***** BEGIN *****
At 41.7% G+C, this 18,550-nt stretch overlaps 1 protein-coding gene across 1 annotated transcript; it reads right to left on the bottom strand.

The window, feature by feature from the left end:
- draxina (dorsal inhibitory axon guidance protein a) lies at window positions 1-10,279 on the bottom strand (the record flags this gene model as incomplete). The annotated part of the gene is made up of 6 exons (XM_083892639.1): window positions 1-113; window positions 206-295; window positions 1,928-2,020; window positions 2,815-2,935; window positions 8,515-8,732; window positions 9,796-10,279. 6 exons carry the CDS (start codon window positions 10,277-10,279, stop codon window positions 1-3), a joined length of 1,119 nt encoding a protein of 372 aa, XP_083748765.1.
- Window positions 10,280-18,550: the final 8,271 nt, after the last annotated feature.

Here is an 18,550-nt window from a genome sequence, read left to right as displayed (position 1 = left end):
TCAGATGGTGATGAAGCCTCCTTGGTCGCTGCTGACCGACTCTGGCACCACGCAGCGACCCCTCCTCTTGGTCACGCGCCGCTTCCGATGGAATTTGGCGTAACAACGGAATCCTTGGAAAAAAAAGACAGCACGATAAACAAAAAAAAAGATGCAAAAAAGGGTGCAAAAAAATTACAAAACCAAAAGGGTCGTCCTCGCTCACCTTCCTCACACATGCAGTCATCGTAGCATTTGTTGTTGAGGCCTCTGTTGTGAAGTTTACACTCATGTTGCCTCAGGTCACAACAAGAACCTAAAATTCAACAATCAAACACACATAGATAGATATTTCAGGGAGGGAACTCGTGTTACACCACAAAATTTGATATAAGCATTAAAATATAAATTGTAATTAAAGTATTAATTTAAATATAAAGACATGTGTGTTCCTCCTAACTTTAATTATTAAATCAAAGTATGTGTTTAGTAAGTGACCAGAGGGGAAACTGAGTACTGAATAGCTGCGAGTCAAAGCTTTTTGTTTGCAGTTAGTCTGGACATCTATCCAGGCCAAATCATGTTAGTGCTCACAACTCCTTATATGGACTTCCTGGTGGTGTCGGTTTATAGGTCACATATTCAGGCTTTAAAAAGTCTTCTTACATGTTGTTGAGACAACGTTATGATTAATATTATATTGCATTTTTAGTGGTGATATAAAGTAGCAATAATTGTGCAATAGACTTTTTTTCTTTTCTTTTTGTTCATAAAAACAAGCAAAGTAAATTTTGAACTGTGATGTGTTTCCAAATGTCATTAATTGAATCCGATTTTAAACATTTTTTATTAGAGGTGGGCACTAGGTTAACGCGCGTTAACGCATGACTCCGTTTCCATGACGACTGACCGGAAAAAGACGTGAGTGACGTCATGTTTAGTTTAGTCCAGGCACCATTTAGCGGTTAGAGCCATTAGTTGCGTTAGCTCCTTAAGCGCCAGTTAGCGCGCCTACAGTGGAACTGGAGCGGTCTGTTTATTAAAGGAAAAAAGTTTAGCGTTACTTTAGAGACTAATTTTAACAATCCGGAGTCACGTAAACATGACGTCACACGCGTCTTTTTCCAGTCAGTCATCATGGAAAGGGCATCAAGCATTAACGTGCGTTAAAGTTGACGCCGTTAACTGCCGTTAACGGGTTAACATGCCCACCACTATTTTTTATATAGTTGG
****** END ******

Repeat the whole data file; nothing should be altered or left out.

At 41.7% G+C, this 18,550-nt stretch overlaps 1 protein-coding gene across 1 annotated transcript; it reads right to left on the bottom strand.

The window, feature by feature from the left end:
- draxina (dorsal inhibitory axon guidance protein a) lies at window positions 1-10,279 on the bottom strand (the record flags this gene model as incomplete). The annotated part of the gene is made up of 6 exons (XM_083892639.1): window positions 1-113; window positions 206-295; window positions 1,928-2,020; window positions 2,815-2,935; window positions 8,515-8,732; window positions 9,796-10,279. 6 exons carry the CDS (start codon window positions 10,277-10,279, stop codon window positions 1-3), a joined length of 1,119 nt encoding a protein of 372 aa, XP_083748765.1.
- Window positions 10,280-18,550: the final 8,271 nt, after the last annotated feature.

Here is an 18,550-nt window from a genome sequence, read left to right as displayed (position 1 = left end):
TCAGATGGTGATGAAGCCTCCTTGGTCGCTGCTGACCGACTCTGGCACCACGCAGCGACCCCTCCTCTTGGTCACGCGCCGCTTCCGATGGAATTTGGCGTAACAACGGAATCCTTGGAAAAAAAAGACAGCACGATAAACAAAAAAAAAGATGCAAAAAAGGGTGCAAAAAAATTACAAAACCAAAAGGGTCGTCCTCGCTCACCTTCCTCACACATGCAGTCATCGTAGCATTTGTTGTTGAGGCCTCTGTTGTGAAGTTTACACTCATGTTGCCTCAGGTCACAACAAGAACCTAAAATTCAACAATCAAACACACATAGATAGATATTTCAGGGAGGGAACTCGTGTTACACCACAAAATTTGATATAAGCATTAAAATATAAATTGTAATTAAAGTATTAATTTAAATATAAAGACATGTGTGTTCCTCCTAACTTTAATTATTAAATCAAAGTATGTGTTTAGTAAGTGACCAGAGGGGAAACTGAGTACTGAATAGCTGCGAGTCAAAGCTTTTTGTTTGCAGTTAGTCTGGACATCTATCCAGGCCAAATCATGTTAGTGCTCACAACTCCTTATATGGACTTCCTGGTGGTGTCGGTTTATAGGTCACATATTCAGGCTTTAAAAAGTCTTCTTACATGTTGTTGAGACAACGTTATGATTAATATTATATTGCATTTTTAGTGGTGATATAAAGTAGCAATAATTGTGCAATAGACTTTTTTTCTTTTCTTTTTGTTCATAAAAACAAGCAAAGTAAATTTTGAACTGTGATGTGTTTCCAAATGTCATTAATTGAATCCGATTTTAAACATTTTTTATTAGAGGTGGGCACTAGGTTAACGCGCGTTAACGCATGACTCCGTTTCCATGACGACTGACCGGAAAAAGACGTGAGTGACGTCATGTTTAGTTTAGTCCAGGCACCATTTAGCGGTTAGAGCCATTAGTTGCGTTAGCTCCTTAAGCGCCAGTTAGCGCGCCTACAGTGGAACTGGAGCGGTCTGTTTATTAAAGGAAAAAAGTTTAGCGTTACTTTAGAGACTAATTTTAACAATCCGGAGTCACGTAAACATGACGTCACACGCGTCTTTTTCCAGTCAGTCATCATGGAAAGGGCATCAAGCATTAACGTGCGTTAAAGTTGACGCCGTTAACTGCCGTTAACGGGTTAACATGCCCACCACTATTTTTTATATAGTTGG